Tennessee Child Custody Lawyers

If you are seeking help with a child custody matter, The Family Law Firm, PLLC offers their legal expertise to you. Our Tennessee-based law firm has helped numerous families navigate child custody agreements and enforcement.

Child Custody Law for Tennessee

Child custody is the legal matter that determines which parent has the right and obligations to make decisions about a child’s upbringing, and time split with each parent. Tennessee courts must make all child custody decisions based on the best interest of the child. A judge will perform a comparative fitness test based upon a number of custody criteria to determine child custody.

Tennessee law recognizes two types of child custody:

  1. Physical custody determines with which parent a child resides
  2. Legal custody determines which parent is responsible for making major child-rearing decisions, such as those related to education, religion and healthcare

The PRP is the “custodial parent” and the ARP is the parent with “visitation.”  Tennessee courts must select who is the PRP and who is the ARP while creating a Permanent Parenting Plan (PPP).

The court generally names the parent who has been the primary care giver to the minor children as the Primary Residential Parent (PRP). 

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Important aspects to be considered during your child custody proceedings

Legal Methods of Resolution

Factors of Child Custody

Understanding your rights to have a relationship with your child

Child Custody Lawyers in Tennessee

Your rights as a parent may change. One of the most difficult issues facing parents who are no longer living together involves where their child will live. The court refers to this as custody of the child, and the parent with whom the child lives is called the custodial parent. In most cases, the noncustodial parent will have ongoing, regular visits with the child.

Signs that you need to hire a child custody lawyer

Initial Custody Determination

If parents cannot reach a mutually agreeable child custody decision, then the judge will make a custody ruling based on the best interests of the child. When making an initial custody determination, the court is required to name the parent with whom the children will reside most of the time, and determine a residential schedule for the other parent. The court will then fashion create a permanent parenting plan which will address all issues regarding the minor children.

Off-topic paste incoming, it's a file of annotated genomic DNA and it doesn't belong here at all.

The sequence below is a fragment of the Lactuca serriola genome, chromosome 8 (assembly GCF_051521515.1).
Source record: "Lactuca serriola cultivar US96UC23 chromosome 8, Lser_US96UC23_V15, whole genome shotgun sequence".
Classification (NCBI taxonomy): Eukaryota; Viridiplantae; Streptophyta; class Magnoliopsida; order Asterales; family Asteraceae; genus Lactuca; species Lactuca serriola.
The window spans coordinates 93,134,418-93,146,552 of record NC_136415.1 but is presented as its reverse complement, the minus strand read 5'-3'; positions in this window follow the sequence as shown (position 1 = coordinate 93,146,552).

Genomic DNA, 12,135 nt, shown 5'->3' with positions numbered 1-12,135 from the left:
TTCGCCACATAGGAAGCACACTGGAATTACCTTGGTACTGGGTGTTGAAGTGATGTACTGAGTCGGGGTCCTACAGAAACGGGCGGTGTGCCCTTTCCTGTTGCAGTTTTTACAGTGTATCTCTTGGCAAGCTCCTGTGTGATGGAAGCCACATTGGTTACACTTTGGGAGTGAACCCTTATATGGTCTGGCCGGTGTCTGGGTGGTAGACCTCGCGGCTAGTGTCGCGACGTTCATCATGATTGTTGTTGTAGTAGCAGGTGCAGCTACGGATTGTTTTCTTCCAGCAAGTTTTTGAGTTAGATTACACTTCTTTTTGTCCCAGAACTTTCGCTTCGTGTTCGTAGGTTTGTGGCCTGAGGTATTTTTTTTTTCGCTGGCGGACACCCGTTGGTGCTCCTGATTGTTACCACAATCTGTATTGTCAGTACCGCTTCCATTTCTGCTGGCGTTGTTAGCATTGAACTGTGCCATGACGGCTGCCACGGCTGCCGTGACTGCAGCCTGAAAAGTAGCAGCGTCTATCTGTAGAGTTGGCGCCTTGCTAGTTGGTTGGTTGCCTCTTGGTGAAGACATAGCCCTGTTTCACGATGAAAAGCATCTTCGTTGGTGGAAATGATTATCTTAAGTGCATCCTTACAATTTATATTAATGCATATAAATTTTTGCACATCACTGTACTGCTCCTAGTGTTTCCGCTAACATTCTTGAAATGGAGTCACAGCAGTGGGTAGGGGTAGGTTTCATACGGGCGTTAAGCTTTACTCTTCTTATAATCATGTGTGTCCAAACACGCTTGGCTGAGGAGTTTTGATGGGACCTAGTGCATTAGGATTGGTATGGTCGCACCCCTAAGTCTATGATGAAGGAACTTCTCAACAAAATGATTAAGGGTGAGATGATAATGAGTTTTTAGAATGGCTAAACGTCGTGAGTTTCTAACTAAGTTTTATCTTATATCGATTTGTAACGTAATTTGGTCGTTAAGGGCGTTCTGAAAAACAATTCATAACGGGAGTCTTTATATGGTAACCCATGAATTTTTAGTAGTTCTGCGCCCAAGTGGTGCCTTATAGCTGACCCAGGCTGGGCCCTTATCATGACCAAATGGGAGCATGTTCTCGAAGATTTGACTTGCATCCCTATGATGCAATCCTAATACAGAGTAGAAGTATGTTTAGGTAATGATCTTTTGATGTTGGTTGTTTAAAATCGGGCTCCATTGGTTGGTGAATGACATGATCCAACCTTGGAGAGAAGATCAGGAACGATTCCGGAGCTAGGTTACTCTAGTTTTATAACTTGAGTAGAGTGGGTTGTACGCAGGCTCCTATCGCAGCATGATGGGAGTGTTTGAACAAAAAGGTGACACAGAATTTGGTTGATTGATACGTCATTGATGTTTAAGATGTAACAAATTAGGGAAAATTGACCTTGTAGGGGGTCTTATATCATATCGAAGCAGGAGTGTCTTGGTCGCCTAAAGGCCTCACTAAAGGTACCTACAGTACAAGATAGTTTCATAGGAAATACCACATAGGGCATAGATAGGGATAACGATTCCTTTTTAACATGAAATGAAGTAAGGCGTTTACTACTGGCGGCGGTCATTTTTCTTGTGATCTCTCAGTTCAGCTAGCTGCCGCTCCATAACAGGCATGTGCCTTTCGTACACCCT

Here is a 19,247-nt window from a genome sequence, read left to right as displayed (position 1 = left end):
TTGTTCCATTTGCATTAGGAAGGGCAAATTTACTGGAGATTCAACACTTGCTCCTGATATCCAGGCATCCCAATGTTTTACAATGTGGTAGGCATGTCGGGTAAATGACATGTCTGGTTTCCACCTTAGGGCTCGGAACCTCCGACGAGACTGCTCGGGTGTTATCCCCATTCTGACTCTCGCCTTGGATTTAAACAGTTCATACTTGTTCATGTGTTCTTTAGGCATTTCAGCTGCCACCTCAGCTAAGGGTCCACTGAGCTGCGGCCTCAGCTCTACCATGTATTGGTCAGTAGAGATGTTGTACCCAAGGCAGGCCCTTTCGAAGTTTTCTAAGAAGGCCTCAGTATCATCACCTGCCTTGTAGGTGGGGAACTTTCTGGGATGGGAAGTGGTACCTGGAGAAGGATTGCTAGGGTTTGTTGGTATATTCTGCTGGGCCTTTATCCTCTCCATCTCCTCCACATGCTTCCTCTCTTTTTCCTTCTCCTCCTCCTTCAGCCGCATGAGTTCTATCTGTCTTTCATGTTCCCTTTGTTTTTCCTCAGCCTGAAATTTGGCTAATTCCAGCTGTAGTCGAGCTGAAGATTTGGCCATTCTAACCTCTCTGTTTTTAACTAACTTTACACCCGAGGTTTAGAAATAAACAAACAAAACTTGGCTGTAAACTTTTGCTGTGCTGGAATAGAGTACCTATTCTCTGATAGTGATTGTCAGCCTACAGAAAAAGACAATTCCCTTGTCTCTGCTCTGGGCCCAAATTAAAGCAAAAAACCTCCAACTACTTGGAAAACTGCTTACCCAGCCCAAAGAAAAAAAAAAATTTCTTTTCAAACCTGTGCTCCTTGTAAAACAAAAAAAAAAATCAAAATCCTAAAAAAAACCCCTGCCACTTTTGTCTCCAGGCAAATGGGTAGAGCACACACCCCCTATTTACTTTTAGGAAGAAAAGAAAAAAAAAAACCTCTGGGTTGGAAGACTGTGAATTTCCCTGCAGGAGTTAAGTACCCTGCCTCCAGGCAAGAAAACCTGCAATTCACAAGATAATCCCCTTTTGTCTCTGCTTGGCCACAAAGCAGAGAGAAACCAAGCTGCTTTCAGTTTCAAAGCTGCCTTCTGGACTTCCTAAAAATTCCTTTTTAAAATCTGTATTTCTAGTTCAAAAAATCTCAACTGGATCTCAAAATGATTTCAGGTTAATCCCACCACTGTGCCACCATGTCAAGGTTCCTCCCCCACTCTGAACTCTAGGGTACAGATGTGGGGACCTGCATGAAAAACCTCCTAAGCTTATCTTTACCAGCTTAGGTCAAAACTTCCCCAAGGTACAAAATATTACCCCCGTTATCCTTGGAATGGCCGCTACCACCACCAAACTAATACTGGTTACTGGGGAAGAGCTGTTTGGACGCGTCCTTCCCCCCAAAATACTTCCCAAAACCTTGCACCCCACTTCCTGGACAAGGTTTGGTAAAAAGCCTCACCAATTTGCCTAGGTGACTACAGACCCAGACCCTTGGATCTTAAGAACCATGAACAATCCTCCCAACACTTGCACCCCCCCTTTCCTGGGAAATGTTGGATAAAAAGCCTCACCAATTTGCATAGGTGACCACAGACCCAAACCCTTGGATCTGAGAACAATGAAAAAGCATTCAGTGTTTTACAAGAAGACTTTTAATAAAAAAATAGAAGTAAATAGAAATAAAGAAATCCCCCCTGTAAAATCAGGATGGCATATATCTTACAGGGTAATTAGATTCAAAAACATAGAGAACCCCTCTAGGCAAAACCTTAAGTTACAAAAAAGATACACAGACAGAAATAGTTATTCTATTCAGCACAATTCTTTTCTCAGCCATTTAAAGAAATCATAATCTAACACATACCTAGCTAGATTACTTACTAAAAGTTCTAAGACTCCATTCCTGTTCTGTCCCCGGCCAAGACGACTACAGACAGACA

Joint Custody

Parents can share custody. This does not mean that time is divided equally. The primary types of joint custody include;

  • Joint Legal Custody
  • Joint Physical Custody

Joint legal custody concerns legal decisions by both parents relating to the child’s health, education, and welfare. Joint physical custody concerns the child’s day to day living situation. In cases of joint custody, the parent who has the child most of the time is called the primary custodial parent.

Non-Custodial Parents' Rights

In 2014, Tennessee lawmakers decided to clarify the parents’ Bill of Rights. The best interests of the child are the most important consideration, and as such, non-custodial parents have the following rights under the law:

  • Unimpeded telephone calls at least twice a week
  • Access to uncensored mail
  • Right to receive health information as soon as possible, and within 24 hours for a hospitalization, severe illness or death of the child
  • Right to receive copies of the child’s school records
  • Right to receive copies of the child’s medical records
  • Right to be free from derogatory remarks about family members in the child’s presence
  • Right to at least 48 hours’ notice for extra-curricular activities
  • Right to know the details about when the other parent leaves the state with the child for more than two days
  • Right of access and participation in the child’s education and other activities

Uncontested vs. Contested Custody Issues

Sometimes parents agree on a custody arrangement without the court’s help. In most cases, courts will enforce arrangements that both parents agree to. A judge may even order parents to participate in mediation to avoid having the court impose the final decision.

If parents cannot agree to a custody arrangement, the courts will make the final decision, keeping the child’s best interest prioritized. There is no clear formula for making that decision, but a judge may look at factors like the child’s age, the child’s bonds with both parents, and the reasonableness of each parent in ensuring that the other parent maintains a healthy relationship with the child. 

Modification of Permanent Parenting Plan

A Permanent Parenting Plan can be modified by agreement of both parents.  The court can modify the PPP if there is a material change of circumstances and the modification is in the best interest of the minor children.  Before modification of a PPP, Tennessee law requires mediation.  If the court finds that there has been a material change and that the change directly affects the best interests of the minor child, the court is required to modify the PPP in such a way as to maximize the best interest of the minor children.

In cases of emergency

If you believe child may be in danger, immediately call the police and file a police report.

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